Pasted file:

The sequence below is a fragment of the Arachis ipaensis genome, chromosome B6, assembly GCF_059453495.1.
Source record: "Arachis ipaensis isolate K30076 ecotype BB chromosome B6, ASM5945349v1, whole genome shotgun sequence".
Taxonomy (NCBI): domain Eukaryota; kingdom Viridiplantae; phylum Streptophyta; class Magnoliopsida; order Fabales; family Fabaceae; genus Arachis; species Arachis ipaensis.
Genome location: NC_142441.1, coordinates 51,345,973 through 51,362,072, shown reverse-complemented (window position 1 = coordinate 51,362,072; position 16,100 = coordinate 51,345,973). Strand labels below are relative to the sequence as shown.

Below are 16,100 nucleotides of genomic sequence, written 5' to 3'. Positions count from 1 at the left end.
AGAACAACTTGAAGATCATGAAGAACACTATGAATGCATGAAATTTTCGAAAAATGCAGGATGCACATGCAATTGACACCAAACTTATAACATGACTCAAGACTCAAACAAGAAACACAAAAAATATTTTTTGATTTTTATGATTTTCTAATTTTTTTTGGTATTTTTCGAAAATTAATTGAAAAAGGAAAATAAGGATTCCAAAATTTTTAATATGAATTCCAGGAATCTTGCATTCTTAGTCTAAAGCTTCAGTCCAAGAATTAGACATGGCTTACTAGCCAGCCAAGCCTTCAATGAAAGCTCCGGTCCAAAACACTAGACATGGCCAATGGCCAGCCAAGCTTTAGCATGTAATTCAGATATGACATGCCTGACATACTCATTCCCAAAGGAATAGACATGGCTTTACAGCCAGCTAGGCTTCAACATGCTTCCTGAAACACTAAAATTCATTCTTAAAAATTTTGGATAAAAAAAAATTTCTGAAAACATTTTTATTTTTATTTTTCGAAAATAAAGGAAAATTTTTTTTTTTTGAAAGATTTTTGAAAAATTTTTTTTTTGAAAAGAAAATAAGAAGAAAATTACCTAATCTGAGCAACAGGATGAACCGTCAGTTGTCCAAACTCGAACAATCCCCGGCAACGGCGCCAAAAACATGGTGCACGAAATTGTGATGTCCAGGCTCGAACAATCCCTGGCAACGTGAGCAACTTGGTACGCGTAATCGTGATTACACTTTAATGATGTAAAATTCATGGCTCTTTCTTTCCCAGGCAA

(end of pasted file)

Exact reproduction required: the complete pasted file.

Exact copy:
The sequence below is a fragment of the Arachis ipaensis genome, chromosome B6, assembly GCF_059453495.1.
Source record: "Arachis ipaensis isolate K30076 ecotype BB chromosome B6, ASM5945349v1, whole genome shotgun sequence".
Taxonomy (NCBI): domain Eukaryota; kingdom Viridiplantae; phylum Streptophyta; class Magnoliopsida; order Fabales; family Fabaceae; genus Arachis; species Arachis ipaensis.
Genome location: NC_142441.1, coordinates 51,345,973 through 51,362,072, shown reverse-complemented (window position 1 = coordinate 51,362,072; position 16,100 = coordinate 51,345,973). Strand labels below are relative to the sequence as shown.

Below are 16,100 nucleotides of genomic sequence, written 5' to 3'. Positions count from 1 at the left end.
AGAACAACTTGAAGATCATGAAGAACACTATGAATGCATGAAATTTTCGAAAAATGCAGGATGCACATGCAATTGACACCAAACTTATAACATGACTCAAGACTCAAACAAGAAACACAAAAAATATTTTTTGATTTTTATGATTTTCTAATTTTTTTTGGTATTTTTCGAAAATTAATTGAAAAAGGAAAATAAGGATTCCAAAATTTTTAATATGAATTCCAGGAATCTTGCATTCTTAGTCTAAAGCTTCAGTCCAAGAATTAGACATGGCTTACTAGCCAGCCAAGCCTTCAATGAAAGCTCCGGTCCAAAACACTAGACATGGCCAATGGCCAGCCAAGCTTTAGCATGTAATTCAGATATGACATGCCTGACATACTCATTCCCAAAGGAATAGACATGGCTTTACAGCCAGCTAGGCTTCAACATGCTTCCTGAAACACTAAAATTCATTCTTAAAAATTTTGGATAAAAAAAAATTTCTGAAAACATTTTTATTTTTATTTTTCGAAAATAAAGGAAAATTTTTTTTTTTTGAAAGATTTTTGAAAAATTTTTTTTTTGAAAAGAAAATAAGAAGAAAATTACCTAATCTGAGCAACAGGATGAACCGTCAGTTGTCCAAACTCGAACAATCCCCGGCAACGGCGCCAAAAACATGGTGCACGAAATTGTGATGTCCAGGCTCGAACAATCCCTGGCAACGTGAGCAACTTGGTACGCGTAATCGTGATTACACTTTAATGATGTAAAATTCATGGCTCTTTCTTTCCCAGGCAA